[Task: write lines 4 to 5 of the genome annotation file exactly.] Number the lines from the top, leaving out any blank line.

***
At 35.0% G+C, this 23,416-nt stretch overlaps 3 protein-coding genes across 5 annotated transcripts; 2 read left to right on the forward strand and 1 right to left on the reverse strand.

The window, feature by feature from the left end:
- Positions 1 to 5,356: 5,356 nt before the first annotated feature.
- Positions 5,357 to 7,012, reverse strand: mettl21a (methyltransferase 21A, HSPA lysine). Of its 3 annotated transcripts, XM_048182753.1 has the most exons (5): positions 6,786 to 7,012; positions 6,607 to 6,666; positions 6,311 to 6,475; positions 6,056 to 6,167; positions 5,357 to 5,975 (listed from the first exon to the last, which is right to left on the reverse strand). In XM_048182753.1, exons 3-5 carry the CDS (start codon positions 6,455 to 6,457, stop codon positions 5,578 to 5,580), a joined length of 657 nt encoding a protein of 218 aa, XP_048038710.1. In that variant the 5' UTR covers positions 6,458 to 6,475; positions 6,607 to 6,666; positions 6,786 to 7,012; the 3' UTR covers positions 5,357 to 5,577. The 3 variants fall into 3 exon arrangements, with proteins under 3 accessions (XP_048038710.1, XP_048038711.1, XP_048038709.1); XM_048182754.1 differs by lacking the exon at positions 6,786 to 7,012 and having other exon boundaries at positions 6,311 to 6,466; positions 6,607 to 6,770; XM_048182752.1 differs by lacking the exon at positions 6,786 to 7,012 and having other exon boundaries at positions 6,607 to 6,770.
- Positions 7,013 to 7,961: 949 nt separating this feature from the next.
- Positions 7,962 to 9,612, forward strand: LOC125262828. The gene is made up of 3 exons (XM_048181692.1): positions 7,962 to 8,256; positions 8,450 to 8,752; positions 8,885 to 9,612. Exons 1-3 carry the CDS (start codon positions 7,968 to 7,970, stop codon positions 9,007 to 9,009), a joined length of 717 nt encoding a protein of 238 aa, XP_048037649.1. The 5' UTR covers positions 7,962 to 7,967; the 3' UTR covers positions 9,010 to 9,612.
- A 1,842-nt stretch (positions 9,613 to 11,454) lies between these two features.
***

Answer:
- Positions 5,357 to 7,012, reverse strand: mettl21a (methyltransferase 21A, HSPA lysine). Of its 3 annotated transcripts, XM_048182753.1 has the most exons (5): positions 6,786 to 7,012; positions 6,607 to 6,666; positions 6,311 to 6,475; positions 6,056 to 6,167; positions 5,357 to 5,975 (listed from the first exon to the last, which is right to left on the reverse strand). In XM_048182753.1, exons 3-5 carry the CDS (start codon positions 6,455 to 6,457, stop codon positions 5,578 to 5,580), a joined length of 657 nt encoding a protein of 218 aa, XP_048038710.1. In that variant the 5' UTR covers positions 6,458 to 6,475; positions 6,607 to 6,666; positions 6,786 to 7,012; the 3' UTR covers positions 5,357 to 5,577. The 3 variants fall into 3 exon arrangements, with proteins under 3 accessions (XP_048038710.1, XP_048038711.1, XP_048038709.1); XM_048182754.1 differs by lacking the exon at positions 6,786 to 7,012 and having other exon boundaries at positions 6,311 to 6,466; positions 6,607 to 6,770; XM_048182752.1 differs by lacking the exon at positions 6,786 to 7,012 and having other exon boundaries at positions 6,607 to 6,770.
- Positions 7,013 to 7,961: 949 nt separating this feature from the next.